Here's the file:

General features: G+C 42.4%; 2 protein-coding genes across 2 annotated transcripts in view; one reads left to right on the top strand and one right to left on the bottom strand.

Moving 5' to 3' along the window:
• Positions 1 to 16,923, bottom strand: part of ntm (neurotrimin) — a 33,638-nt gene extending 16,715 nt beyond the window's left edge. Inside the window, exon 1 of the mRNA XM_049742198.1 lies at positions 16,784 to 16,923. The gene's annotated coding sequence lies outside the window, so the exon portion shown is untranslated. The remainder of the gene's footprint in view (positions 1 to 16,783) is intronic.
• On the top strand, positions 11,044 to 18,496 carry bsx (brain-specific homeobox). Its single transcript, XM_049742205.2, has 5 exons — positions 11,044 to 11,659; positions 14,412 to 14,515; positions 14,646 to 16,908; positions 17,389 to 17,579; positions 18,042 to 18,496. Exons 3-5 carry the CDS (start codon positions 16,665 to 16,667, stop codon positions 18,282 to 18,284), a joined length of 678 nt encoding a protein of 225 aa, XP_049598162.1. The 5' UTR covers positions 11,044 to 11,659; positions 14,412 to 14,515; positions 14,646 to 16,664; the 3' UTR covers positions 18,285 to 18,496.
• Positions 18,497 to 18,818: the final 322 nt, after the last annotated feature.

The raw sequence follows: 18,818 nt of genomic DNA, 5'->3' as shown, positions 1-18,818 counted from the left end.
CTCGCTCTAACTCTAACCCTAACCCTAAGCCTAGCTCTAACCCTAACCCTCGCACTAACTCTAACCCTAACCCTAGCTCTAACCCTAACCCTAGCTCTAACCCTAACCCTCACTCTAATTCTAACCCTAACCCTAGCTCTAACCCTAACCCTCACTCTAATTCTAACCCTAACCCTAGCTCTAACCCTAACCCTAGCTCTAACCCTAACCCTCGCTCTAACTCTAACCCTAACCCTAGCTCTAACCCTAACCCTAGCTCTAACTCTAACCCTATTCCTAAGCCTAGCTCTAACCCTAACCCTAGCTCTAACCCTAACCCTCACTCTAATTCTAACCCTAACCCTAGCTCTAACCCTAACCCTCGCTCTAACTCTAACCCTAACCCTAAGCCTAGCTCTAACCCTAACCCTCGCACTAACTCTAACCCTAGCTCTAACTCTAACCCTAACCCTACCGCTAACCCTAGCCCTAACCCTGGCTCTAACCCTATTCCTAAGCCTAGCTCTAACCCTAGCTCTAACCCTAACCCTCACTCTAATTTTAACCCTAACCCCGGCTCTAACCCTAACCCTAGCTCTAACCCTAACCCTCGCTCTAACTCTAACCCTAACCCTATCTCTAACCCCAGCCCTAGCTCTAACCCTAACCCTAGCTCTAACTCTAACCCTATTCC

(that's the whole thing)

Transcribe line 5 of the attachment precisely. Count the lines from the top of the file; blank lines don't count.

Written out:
• Positions 18,497 to 18,818: the final 322 nt, after the last annotated feature.